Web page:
Second Container Terminal boosts Cargo handling at Mombasa Port

The increase of cargo volumes at the port of Mombasa has been significantly boosted by the operationalization of the second container terminal, Kenya Ports Authority has said.

The terminal has made tremendous contributions to the total traffic handled in the Port since it became operational in April 2016.

This year alone, between January and September, about 120 vessels called at terminal.

About 202,661 TEUs containers, were handled terminal, said KPA managing director Catherine Mturi-Wairi on Monday in Mombasa during a two-day KPA-organised media workshop at Whitesands Hotel.

The Sh28 billion first phase of the second container terminal was officially launched by president Uhuru Kenyatta on September 2016, some five months after it was handed over to KPA management by the contractor.

“The facility (second container terminal) has increased the port’s annual container handling capacity by 550,000 TEUs,” said Mturi-Wairi.

The construction of the Sh35 billion second phase of the terminal is expected to start early 2018 and will provide another additional capacity 550,000 TEUs.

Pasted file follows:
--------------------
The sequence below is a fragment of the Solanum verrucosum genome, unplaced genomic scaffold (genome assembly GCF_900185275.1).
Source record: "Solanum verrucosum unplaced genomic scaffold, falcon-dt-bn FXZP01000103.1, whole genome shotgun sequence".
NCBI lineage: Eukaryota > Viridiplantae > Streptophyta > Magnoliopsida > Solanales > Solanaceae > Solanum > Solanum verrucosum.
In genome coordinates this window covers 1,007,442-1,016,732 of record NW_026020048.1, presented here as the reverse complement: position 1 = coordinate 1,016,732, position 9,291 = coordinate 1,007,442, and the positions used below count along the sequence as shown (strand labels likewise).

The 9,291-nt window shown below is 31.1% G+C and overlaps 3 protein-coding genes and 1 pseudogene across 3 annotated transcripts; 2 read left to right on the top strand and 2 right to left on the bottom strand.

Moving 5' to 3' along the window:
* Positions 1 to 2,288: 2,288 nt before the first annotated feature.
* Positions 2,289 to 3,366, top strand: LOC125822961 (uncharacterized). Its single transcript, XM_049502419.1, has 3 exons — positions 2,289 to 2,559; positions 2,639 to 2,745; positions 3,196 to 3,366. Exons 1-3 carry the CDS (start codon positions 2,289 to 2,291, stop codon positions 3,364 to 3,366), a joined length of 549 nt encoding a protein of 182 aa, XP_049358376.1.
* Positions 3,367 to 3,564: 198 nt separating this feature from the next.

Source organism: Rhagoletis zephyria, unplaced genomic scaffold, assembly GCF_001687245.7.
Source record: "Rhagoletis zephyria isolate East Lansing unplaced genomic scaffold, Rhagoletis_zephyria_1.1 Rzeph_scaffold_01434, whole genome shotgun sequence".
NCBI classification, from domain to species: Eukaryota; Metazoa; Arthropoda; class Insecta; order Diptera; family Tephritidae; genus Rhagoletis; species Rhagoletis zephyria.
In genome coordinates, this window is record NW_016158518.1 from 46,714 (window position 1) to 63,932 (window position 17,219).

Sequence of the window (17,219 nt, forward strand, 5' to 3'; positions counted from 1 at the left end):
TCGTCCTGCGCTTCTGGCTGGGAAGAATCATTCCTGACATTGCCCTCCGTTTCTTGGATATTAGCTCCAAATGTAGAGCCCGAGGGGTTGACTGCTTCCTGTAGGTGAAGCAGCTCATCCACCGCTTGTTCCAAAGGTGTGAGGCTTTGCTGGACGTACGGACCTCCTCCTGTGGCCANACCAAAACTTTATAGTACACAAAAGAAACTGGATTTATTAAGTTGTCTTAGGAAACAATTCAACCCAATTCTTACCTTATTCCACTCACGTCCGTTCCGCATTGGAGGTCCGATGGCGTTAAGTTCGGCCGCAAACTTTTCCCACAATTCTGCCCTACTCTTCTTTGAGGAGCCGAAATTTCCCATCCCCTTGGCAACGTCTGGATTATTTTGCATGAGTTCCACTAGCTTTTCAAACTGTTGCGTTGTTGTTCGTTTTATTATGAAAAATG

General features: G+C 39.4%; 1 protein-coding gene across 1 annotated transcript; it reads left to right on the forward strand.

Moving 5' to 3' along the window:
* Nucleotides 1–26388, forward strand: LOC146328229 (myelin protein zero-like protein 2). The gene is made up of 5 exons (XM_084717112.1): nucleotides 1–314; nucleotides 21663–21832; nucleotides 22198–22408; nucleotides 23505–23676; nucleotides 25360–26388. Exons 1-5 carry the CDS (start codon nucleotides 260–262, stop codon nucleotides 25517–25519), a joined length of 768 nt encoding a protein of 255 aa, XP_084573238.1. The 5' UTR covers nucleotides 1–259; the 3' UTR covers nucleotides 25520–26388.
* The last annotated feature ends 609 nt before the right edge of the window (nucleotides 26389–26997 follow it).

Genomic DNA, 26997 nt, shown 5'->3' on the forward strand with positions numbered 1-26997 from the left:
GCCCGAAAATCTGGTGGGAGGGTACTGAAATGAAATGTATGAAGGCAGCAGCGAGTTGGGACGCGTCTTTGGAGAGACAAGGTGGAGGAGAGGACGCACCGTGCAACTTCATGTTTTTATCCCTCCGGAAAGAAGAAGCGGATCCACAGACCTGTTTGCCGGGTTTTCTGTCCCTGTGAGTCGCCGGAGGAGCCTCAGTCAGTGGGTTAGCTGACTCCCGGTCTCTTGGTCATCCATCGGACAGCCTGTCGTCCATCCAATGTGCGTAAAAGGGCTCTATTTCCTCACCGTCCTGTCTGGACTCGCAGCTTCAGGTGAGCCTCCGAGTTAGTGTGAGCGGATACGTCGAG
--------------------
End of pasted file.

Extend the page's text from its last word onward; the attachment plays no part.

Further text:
Overall, KPA cargo handling recorded a 10.6 per cent growth between January and September this year, despite the pro-longed electioneering period.

The port handled a total of 22,756,448 tons of cargo compared with 20,566,156 tons registered in the corresponding period in 2016, reflecting an increase of 2,190,293 tons, which is 10.6 per cent growth.

The MD said the ship turn-around, which is the time taken by a vessel from when it berths to the time it leaves the Port, achieved an all-time high of 2.9 days. Cargo dwell time has also come down from 12.6 days to four days.

“We want a port that waits for ships and not the vice-versa,” she said. To remain responsive to shipping and trade trends, the port has continued to implement elaborate port modernisation programmes to position Mombasa as a world class port of choice.

“We have expanded yards and berths to handle more cargo, revamped our ICT system for faster document processing and modernized cargo handling equipment,” she said.

“We have installed a state of the art integrated security system to control pilferage, dredged the port channel and widened its turning basin. Consequently, the Port can now attract and accommodate larger vessels.” The port has modernized the Nairobi Inland Container Depot (ICD) and expanded its annual capacity from 180,000 TEUs to 450,000 TEUs.

She said they have progressed on plans to build a new modern and bigger oil terminal to replace the current Kipevu Oil Terminal.

The new facility will handle four vessels at a time and will have underground pipelines to link with the KPC storage tanks.

Source: TradeMark East Africa